Dogs understand humans’ point of view – are much more likely to steal food at night, when they can’t be seen

A study conducted by Dr. Juliane Kaminski of the University of Portsmouth’s Department of Psychology concluded that when humans forbid dogs to eat foods, dogs are 4 times more likely to steal the food in the dark, when they think humans can’t spot them. It’s interesting to see how dogs actually adapt to what they believe humans can see, basically

Sea Slug boasts disposable penis

Well we all use disposable tissues, dishes, I’ve heard of disposable tails of even limbs, but a disposable penis? Talk about taking things to the next level… But that’s exactly what this sea slug has. After mating, it simply discards its penis, grows a new one, and can even have sex again the same day. Chromodoris reticulata, is a type

Dreadful contest in California: who can kill most coyotes wins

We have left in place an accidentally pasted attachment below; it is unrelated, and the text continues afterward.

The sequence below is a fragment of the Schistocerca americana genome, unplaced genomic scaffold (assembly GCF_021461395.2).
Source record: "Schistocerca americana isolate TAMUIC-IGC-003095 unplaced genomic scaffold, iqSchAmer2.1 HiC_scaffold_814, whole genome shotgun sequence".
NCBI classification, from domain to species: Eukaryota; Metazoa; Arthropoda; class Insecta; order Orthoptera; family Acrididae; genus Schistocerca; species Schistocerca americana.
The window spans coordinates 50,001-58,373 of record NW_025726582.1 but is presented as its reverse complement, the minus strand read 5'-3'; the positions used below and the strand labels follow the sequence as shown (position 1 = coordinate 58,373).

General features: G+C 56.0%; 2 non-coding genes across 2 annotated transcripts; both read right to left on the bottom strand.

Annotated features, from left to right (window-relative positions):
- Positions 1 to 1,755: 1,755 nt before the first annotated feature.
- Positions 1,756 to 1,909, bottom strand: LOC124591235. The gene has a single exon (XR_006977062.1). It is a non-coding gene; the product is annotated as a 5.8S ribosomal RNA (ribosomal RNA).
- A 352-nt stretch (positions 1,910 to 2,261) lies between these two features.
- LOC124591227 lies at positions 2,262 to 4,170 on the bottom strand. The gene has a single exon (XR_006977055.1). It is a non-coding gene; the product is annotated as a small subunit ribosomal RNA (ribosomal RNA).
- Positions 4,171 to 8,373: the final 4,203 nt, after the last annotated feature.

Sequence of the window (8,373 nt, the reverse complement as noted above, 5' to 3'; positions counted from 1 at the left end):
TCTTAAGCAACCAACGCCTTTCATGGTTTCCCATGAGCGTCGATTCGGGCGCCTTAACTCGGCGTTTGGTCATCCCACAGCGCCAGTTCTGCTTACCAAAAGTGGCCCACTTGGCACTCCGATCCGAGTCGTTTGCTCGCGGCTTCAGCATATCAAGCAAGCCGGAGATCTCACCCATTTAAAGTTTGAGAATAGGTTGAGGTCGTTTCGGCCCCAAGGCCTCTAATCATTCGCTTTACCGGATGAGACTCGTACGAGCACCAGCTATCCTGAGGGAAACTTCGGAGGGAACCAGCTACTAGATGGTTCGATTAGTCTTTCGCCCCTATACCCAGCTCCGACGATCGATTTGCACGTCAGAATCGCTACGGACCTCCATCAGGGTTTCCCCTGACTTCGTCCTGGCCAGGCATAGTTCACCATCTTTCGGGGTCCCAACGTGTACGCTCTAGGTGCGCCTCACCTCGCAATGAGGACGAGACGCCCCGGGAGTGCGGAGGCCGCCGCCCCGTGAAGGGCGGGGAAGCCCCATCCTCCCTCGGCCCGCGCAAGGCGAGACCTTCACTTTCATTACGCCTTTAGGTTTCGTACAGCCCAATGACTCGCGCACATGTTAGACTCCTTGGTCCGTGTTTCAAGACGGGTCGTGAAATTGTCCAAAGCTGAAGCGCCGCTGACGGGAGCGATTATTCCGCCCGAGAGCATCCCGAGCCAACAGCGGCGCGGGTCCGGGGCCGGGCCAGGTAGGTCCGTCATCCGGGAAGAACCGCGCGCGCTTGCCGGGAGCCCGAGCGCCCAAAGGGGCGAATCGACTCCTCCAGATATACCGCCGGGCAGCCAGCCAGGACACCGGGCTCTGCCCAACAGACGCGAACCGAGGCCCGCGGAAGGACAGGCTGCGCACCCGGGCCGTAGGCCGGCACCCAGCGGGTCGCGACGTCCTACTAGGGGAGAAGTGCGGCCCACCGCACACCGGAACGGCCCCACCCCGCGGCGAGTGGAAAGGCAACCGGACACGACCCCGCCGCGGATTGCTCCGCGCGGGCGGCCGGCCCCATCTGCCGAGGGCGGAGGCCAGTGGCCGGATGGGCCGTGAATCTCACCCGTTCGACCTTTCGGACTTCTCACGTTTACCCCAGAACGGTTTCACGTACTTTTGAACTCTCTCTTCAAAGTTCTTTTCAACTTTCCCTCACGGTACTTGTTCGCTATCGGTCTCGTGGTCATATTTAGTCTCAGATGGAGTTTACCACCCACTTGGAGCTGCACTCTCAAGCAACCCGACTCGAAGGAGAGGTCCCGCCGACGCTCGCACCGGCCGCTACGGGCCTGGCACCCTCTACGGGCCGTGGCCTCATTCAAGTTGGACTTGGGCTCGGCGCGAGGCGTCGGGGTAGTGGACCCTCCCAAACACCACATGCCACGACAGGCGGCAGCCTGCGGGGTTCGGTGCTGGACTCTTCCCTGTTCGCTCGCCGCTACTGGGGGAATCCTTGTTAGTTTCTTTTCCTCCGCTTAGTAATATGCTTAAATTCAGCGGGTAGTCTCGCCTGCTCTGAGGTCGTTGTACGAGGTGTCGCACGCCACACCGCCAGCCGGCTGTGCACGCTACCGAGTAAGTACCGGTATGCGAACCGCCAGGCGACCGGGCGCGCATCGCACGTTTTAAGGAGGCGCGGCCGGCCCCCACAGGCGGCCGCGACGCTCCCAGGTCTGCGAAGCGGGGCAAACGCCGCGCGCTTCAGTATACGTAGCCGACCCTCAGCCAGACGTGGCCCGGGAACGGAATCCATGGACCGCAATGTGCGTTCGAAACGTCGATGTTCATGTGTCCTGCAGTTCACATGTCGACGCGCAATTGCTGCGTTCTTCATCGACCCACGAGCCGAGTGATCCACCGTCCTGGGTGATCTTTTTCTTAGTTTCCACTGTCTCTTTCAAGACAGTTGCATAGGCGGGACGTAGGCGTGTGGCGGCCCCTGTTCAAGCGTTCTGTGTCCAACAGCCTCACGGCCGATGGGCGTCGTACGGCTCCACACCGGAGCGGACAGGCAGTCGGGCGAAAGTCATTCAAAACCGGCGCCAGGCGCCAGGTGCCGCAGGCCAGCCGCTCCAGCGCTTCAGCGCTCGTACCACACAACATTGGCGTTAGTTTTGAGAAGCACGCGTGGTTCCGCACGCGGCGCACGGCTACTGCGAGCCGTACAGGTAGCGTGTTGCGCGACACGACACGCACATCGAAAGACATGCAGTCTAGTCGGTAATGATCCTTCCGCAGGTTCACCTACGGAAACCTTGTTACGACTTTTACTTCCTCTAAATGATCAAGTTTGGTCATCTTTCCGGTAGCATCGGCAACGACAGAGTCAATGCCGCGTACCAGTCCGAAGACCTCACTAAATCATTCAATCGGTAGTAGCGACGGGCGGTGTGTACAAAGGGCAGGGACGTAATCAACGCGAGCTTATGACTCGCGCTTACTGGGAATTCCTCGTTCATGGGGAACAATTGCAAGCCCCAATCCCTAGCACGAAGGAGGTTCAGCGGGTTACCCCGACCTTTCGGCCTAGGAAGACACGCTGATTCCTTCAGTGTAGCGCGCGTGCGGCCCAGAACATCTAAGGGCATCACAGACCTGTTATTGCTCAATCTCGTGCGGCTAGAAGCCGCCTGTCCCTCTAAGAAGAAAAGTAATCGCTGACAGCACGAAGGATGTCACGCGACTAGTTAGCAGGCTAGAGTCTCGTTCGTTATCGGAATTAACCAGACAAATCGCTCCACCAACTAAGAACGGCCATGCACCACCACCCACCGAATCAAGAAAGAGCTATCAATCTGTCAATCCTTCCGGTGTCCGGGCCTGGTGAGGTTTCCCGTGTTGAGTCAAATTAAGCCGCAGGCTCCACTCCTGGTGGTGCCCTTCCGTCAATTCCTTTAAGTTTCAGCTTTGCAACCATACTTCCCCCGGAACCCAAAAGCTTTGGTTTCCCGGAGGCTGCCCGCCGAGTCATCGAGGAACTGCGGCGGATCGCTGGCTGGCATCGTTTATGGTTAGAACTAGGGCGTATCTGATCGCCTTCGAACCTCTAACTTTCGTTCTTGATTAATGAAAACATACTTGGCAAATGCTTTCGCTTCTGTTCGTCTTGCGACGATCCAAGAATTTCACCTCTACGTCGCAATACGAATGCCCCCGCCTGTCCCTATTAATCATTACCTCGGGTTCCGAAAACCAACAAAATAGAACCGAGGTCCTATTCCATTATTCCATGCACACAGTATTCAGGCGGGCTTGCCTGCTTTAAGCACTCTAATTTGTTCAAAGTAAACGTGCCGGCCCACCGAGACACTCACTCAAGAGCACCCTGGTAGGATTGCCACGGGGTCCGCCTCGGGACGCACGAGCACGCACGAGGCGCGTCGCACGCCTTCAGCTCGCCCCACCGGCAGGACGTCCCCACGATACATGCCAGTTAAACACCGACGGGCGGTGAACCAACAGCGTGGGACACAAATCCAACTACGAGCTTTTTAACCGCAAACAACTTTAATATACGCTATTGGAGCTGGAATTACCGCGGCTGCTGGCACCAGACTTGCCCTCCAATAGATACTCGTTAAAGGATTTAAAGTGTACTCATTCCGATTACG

Hunters are having a blast in northern California, with a simple purpose: hunt as many coyotes as possible. As you could guess, the event’s organizers tried to keep it as secretive as possible, but the local press estimated over 200 hunters participated in the (more or less) annual event. Opponents of the hunt – which began Friday evening and was

Salmon uses magnetic field to guide itself back home

For years scientists have been studying the salmon migration path, which is one of the most fascinating, yet dangerous. Once it’s born in its freshwater breeding location, the salmon heads for salt water in the ocean, before it returns to its exact  freshwater stream of birth in order to restart the process – a journey that lasts for years and carries the